History of paper

In ancient times people communicated with the help of sounds, but with growth of human conscience appeared necessity to write information that before was passed orally. Now it’s hard to imagine that paper was not the first material on which humankind made notes. Do you remember cave drawing? Or tablets made of clay and ivory? Palm leaves, smooth surface of bark, puddled sand, bamboo plates all kind of materials on which you can scratch something. People also tried wooden tablets with a layer of wax it was removable, so tablet was used multiple times. Maybe Russian proverb “start from clear sheet” came from those times... In Old Russia, besides wax tablets, leather and birch bark was used for writing.

 

Predecessors of paper

The history considers papyrus that appeared in the Ancient Egypt in III century B.C. the “ancestor” of paper. Its name came from bog plant (sedge) Cyperus papyrus that it was made of.  It’s interesting that in many European languages word “paper” comes from the word “papyrus”. Paper – in English, papier – in French and even “papir” – in Ukrainian.

Papyrus was made of plant caulis cut into thin strips. Then these strips were beaten with stone or by wooden hammer to make them wider and softer and placed in rows on even and dry surface so that one strip edge covers a bit the neighbor one. While drying up strips glued with each other and formed a sheet of material ready to write on it.

Papyrus sheet thickness was similar to the modern paper sheet thickness and it was made smooth with the help of polishing with stone or hard wood. Such material didn’t last long, as it easily absorbed moisture and broke. Still up to V century A.D. it remained the main material for writing and disappeared completely only in X century.

Approximately at the same time as papyrus, in II century B.C., in Asia Minor, in Pergama city (now Turkey, Bergama) appeared parchment paper. It happened, because they needed a lot of papyrus for making library and Ptolemy V who ruled Egypt those times forbade to export papyrus. Parchment paper was made of calfish, wether, caprine and neat's leather that was treated at both sides. This material was more practical than papyrus, as it was firm, elastic and double-sided. It was easier to store it and sheets could be cut into uniform format. But it has a disadvantage, it was expensive as the process of its creation was hard and long and raw material (jacket) was expensive and limited.

 

Her Majesty Paper

The beginning of paper history started in year 105 A.D. and its motherland was China. At that time documents were written in China on bamboo and animals’ bones. They were heavy and inconvenient to carry so they needed to invent something lighter. Dignitary Cai Lun is considered to be the creator of paper as he invented technological principle of its production – formation of sheet material from separate fibers through highly pre-diluted fibrous pulp dewatering on the net.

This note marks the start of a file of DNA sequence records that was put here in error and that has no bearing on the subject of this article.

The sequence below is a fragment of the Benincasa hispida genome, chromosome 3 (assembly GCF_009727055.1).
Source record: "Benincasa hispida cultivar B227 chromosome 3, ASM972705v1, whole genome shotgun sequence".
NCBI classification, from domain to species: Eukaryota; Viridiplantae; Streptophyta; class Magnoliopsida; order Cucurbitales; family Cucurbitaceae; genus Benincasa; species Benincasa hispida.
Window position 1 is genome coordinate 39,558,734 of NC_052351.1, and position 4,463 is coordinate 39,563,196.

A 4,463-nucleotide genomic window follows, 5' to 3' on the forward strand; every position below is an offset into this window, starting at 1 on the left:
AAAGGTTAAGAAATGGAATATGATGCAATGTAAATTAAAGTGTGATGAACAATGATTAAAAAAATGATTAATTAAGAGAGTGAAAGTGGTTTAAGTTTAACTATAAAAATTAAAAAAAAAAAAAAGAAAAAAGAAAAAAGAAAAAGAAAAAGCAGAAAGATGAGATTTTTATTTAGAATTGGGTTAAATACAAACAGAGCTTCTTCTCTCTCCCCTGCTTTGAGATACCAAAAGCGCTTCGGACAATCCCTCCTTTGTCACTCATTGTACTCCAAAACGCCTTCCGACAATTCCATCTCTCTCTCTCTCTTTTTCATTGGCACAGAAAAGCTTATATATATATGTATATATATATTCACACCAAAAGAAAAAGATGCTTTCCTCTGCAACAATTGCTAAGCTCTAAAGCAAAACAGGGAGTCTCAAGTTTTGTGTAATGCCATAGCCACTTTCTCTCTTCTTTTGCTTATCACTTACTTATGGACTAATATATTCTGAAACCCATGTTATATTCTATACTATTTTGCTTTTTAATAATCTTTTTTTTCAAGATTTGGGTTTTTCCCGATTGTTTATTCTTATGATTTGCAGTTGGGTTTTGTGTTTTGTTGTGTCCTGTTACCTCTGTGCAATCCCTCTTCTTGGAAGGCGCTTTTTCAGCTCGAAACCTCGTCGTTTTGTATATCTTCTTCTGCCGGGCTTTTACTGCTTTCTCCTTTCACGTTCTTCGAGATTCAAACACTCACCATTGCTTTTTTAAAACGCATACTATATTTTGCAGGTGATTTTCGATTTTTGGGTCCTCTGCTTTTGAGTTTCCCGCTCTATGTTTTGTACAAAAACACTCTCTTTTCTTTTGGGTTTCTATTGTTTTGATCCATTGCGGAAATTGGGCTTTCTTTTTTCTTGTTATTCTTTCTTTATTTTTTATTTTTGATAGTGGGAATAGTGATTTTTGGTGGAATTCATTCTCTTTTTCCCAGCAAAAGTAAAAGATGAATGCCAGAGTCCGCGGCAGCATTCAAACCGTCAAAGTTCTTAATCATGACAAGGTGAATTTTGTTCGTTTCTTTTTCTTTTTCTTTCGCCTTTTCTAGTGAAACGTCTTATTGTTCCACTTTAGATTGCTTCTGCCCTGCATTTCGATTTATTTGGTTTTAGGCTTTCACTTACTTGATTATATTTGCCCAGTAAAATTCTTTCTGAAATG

There is a legend that this idea was pointed to him by paper wasps that made nests from paper they produced themselves, chewing wood fibers and adding gluey saliva into them.  According to notes in chronicles Cai Lun used wood ash, hemp, fibers of mulberry and old cloths to make paper.  He thoroughly grinded all elements and mixed with water. He also created a special tool – wooden frame with bamboo net inside, on which he put the mixture and left under the sun to dry. Then he smoothed dry material with stones. As a result he got thin, firm sheets on which it was possible to write.  

With the time process was sent into mass production. Paper was made on water mills and before drying under the sun it was put under powerful press. To make ink stay on the surface, producers added glue into pots with paper material. Ancient paper could contain one piece wood fibers and even pieces of cloth, however with time technology of paper production was improved. China had kept in secret how they made paper for many centuries. But step by step Cai Lun’s technology spread all over the world. Paper quickly replaced parchment in Islamic world and papyrus in Egypt, and in XI–XII paper craft appeared in Europe.

Today we can’t imagine our life without paper. It’s everywhere around – books, newspapers, magazines, teaching books, advertisement pages, packaging, shopping bags, cups and plates... You can’t name everything. It’s impossible to imagine how the world would have looked like without paper.

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